Unfortunately, your pet cannot talk and let you know what’s wrong if they feel sick or if something is wrong with them. So, as a pet owner, it can be difficult to know whether your pet’s condition is a medical emergency that needs immediate attention from an ER vet or not. Some issues, like itchy skin, urinary tract infections or diarrhea, can wait until you can see your regular vet. However, if you are worried, then the safest option is to take your pet to the ER veterinarian, no matter the time. This will help give you peace of mind, but it will also help you make sure that nothing life-threatening is happening to your pet.

These are some signs that you should bring your pet to the emergency room.

Having Trouble Urinating or Defecating

Either of these symptoms might be a sign of a tumour’s presence or might indicate neurological issues. A bladder stone will usually block urine from exiting the body and can cause buildup. This excess pressure can rupture the bladder or even result in kidney failure or kidney disease.

Swollen Limbs or Limping

These symptoms could mean that your pet has muscle trauma, a broken bone or Lyme disease. Overall, having swelling or hives could mean an allergic reaction, which can end up with your pet in anaphylactic shock. If your pet is limping for over a day, we recommend calling your vet. If your pet avoids putting any weight on a leg at all, then this is an emergency.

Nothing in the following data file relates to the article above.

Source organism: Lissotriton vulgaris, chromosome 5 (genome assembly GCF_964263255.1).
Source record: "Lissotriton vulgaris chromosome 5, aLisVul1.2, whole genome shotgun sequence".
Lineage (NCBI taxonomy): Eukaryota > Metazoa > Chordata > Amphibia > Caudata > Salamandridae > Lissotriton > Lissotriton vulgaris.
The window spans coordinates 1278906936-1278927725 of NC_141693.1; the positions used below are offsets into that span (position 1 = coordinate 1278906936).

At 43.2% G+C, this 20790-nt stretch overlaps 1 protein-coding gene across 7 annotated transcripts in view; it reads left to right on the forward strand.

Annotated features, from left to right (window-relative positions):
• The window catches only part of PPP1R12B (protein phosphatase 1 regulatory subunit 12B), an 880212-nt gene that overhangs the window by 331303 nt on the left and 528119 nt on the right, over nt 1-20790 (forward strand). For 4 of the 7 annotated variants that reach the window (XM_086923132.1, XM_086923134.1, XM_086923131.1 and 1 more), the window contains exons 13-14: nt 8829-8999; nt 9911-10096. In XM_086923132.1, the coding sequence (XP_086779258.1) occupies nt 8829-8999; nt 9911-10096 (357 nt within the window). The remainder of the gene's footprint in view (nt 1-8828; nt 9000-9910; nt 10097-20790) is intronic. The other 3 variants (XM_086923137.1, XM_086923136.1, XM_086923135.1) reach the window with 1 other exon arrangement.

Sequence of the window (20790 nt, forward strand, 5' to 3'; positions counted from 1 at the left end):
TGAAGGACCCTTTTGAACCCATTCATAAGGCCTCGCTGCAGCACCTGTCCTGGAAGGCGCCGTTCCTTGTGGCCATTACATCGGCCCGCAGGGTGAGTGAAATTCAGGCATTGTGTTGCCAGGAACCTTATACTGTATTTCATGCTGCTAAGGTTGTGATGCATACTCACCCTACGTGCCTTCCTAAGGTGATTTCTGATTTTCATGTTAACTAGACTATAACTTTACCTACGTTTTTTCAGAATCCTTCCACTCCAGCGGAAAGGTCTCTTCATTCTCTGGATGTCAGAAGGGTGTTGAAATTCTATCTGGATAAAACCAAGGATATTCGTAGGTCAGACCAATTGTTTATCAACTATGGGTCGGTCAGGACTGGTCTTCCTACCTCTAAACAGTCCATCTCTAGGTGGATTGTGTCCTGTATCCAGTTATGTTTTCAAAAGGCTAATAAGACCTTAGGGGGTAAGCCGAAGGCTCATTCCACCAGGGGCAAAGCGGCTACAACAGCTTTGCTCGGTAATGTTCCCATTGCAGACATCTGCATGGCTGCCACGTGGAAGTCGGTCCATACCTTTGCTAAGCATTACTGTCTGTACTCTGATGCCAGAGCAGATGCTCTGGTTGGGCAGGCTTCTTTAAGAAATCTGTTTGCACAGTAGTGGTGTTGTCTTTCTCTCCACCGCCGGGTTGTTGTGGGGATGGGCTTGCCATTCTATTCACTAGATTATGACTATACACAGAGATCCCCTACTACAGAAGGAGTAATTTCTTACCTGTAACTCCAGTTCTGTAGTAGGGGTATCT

Lack of Appetite, Repeated Vomiting, Not Drinking Water, Diarrhea or Unproductive Retching

These symptoms are usually seen together. If you see any blood in the vomit or stool, time is critical. Your pet could have a toxin in their system (like antifreeze, poisonous plants, or xylitol), or they might have contracted an infectious disease or developed dysfunction in their organs. Vomiting can be a sign of bloat. This is when your pet’s stomach is filled with gas and twists into itself, which can obstruct blood flow. If you see these symptoms last longer than 24 hours, you should bring your pet to the vet. Or if you see all of these symptoms together one or two times, your pet should be evaluated quickly.

Suddenly Collapsing, Fainting, Disoriented, Unconscious or Experiencing Seizures

These symptoms could indicate that your pet has issues such as anemia, infectious disease, lung issues or internal bleeding. Fainting is typically caused by a heart issue, as in your pet is not getting enough oxygen to their brain.

Weakness, Dragging Hind Legs, Inability to Stand, Wobbling

These symptoms could be signs of an issue with the brain, spine, heart, or lungs. If your pet is dragging a leg, this could mean they have a clot in the arteries that support the limb. This condition will need to be treated immediately, or the pet might permanently lose function in the limbs.